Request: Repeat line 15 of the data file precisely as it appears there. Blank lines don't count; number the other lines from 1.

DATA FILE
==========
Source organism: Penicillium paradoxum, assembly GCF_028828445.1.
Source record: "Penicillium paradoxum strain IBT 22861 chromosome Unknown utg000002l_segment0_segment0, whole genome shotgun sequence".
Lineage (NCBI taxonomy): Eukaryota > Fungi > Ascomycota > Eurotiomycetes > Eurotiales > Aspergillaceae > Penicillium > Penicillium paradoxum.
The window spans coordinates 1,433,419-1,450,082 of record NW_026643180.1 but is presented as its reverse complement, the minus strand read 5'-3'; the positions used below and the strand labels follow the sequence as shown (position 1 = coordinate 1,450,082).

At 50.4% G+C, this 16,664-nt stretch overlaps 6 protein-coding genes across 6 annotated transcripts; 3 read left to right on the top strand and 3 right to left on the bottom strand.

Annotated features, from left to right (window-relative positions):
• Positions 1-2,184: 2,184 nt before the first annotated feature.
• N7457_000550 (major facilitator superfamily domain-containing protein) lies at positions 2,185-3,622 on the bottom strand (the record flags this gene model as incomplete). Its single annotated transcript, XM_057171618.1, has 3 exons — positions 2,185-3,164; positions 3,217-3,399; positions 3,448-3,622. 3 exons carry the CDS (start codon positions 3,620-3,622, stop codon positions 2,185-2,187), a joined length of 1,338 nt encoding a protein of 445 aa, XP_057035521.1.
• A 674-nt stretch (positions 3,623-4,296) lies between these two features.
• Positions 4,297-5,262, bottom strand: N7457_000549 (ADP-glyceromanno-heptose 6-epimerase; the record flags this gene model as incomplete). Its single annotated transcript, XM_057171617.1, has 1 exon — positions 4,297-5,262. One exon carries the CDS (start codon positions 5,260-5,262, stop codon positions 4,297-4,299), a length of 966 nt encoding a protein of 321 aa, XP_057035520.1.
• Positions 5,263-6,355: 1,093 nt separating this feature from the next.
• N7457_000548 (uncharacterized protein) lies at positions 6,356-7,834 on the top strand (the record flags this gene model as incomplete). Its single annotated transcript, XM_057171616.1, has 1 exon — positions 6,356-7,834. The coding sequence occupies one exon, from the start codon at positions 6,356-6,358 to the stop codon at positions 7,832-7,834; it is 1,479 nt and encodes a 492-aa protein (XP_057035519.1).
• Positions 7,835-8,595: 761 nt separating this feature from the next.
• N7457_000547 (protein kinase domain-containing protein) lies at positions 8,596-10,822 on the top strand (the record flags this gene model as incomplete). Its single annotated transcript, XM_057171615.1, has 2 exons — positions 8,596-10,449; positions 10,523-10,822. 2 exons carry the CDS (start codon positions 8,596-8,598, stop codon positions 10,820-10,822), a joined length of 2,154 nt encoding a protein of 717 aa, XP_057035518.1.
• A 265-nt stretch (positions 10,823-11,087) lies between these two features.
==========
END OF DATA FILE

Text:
• A 265-nt stretch (positions 10,823-11,087) lies between these two features.